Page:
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The Field of Mars: being an alphabetical digestion of the principal naval and military engagements in Europe, Asia, Africa, and America. Particularly of Great Britain and her allies, from the ninth century to the present period ... Selected from the best historians and journalists, and adjusted from the greatest authority ... To which is prefixed an essay on the art of war, and a comprehensive system of military and naval discipline
London: printed for J. Macgowan, 1781. 2 volumes, quarto. (10 3/8 x 8 1/4 inches). Unpaginated with text in double columns, half-titles, 4pp. list of subscribers at the end of the text in vol.II. 2 emblematic frontispieces (one after Thomas Stothard), 59 engraved plates, plans and maps (3 folding). (Light worming, generally to the lower blank margins). Contemporary calf (rebacked, later endpapers, joints and spines worn, later endpapers). A work of its time which offers a combined survey of historical and contemporary military and naval events in an effort to direct the "dauntless spirit inherent in the breasts of the Sons of Albion and Hibernia" against France, Spain, Holland and the newly-independant United States of America First edition. Sabin mentions an edition of 1780 (without engravings) but this is probably an error: Lowndes mentions only the present edition and there are no OCLC records or auction records for a 1780 edition. There does not seem to have been any single required number of engravings for this edition: copies are listed as having sold with 52, 57, 70, and 58 engravings: the present example contains a total of 61 with no sign of anything having been removed. The preface starts well, mentioning that it is "the province of every Historian " to "preserve a perfect impartiality" but the editors swiftly show their true colours pointing out that in 1780 Britain was in conflict with not only "her Natural Enemies, France and Spain, but [also] with her late Unnatural Allies the Dutch, and her refractory North American Subjects, who ... have set up an Independence, under the protection of the united powers of their avowed Enemies, the French and the Spaniards, and [with] the concurrence of the treacherous and time-serving States of Holland, who ... now dare to support a contest the most unhappy that England was ever engaged in". In an apparent effort to raise moral, the work includes numerous historical entries for North American battles, seiges and military and naval engagments from the Seven Years' War and earlier (Annapolis Royal; Beauséjour; Fort Frontenac; Louisburg; Fort Necessity; Fort Niagara; Fort Pitt or Pittsburg; Quebec; The American Revolutionary War references include Bedford; Brandywine-Creek; Lake Champlain; Charlestown (in 1776 and 1780); Newhaven; Paulus Hook; Peeks-Hill; Penobscot; Saratoga; Ticonderoga (1758 and 1777); New York; etc. The title mentions a "prefixed ... essay on the art of war, and a comprehensive system of military and naval discipline": in reality the work includes an appended essay on fortification, as well as two alphabetical sections explaining naval and military terms. Cf. Lowndes I, p.796 (1801 edition); cf. Sabin 24297 (incorrectly dated 1780?, with no mention of plates, and mentioning the edition of 1801)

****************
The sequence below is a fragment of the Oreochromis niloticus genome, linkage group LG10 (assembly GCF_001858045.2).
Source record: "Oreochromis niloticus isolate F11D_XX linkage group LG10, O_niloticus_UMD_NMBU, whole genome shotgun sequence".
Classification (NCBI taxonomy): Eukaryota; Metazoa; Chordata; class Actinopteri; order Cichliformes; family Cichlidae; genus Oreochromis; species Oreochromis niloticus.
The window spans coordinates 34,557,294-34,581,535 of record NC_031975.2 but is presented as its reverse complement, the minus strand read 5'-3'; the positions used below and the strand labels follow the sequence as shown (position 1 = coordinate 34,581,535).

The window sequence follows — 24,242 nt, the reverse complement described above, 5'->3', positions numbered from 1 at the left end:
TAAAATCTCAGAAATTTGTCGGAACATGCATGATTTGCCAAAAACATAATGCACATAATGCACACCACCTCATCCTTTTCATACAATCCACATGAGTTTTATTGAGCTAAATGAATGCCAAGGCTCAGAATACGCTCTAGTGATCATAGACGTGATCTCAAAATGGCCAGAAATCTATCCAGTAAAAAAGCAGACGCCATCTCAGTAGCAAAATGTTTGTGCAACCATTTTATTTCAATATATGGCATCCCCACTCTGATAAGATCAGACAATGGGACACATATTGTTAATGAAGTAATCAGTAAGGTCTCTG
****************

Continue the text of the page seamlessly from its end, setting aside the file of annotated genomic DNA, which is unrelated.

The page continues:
[Bookseller: Donald Heald Rare Books]
Last Found On: 2013-07-26           Check availability:      Biblio    

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